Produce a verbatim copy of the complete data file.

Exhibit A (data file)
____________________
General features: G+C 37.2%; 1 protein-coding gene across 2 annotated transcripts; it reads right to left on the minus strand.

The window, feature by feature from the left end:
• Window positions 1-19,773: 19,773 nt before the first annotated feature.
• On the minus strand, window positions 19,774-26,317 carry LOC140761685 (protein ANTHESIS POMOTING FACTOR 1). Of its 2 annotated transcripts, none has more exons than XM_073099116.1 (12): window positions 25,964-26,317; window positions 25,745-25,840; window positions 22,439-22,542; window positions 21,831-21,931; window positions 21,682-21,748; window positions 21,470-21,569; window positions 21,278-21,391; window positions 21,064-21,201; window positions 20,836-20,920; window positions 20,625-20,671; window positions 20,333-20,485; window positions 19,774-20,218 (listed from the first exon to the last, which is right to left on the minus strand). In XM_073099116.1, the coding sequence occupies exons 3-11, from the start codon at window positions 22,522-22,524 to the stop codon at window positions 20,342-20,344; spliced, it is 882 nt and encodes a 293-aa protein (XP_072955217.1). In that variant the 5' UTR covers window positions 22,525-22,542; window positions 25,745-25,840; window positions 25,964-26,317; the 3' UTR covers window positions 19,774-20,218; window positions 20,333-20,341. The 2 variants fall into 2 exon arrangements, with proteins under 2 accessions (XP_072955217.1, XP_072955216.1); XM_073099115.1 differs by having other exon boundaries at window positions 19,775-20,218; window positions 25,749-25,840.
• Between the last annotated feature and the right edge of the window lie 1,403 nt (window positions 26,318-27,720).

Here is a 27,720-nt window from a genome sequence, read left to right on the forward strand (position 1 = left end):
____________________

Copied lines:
General features: G+C 37.2%; 1 protein-coding gene across 2 annotated transcripts; it reads right to left on the minus strand.

The window, feature by feature from the left end:
• Window positions 1-19,773: 19,773 nt before the first annotated feature.
• On the minus strand, window positions 19,774-26,317 carry LOC140761685 (protein ANTHESIS POMOTING FACTOR 1). Of its 2 annotated transcripts, none has more exons than XM_073099116.1 (12): window positions 25,964-26,317; window positions 25,745-25,840; window positions 22,439-22,542; window positions 21,831-21,931; window positions 21,682-21,748; window positions 21,470-21,569; window positions 21,278-21,391; window positions 21,064-21,201; window positions 20,836-20,920; window positions 20,625-20,671; window positions 20,333-20,485; window positions 19,774-20,218 (listed from the first exon to the last, which is right to left on the minus strand). In XM_073099116.1, the coding sequence occupies exons 3-11, from the start codon at window positions 22,522-22,524 to the stop codon at window positions 20,342-20,344; spliced, it is 882 nt and encodes a 293-aa protein (XP_072955217.1). In that variant the 5' UTR covers window positions 22,525-22,542; window positions 25,745-25,840; window positions 25,964-26,317; the 3' UTR covers window positions 19,774-20,218; window positions 20,333-20,341. The 2 variants fall into 2 exon arrangements, with proteins under 2 accessions (XP_072955217.1, XP_072955216.1); XM_073099115.1 differs by having other exon boundaries at window positions 19,775-20,218; window positions 25,749-25,840.
• Between the last annotated feature and the right edge of the window lie 1,403 nt (window positions 26,318-27,720).

Here is a 27,720-nt window from a genome sequence, read left to right on the forward strand (position 1 = left end):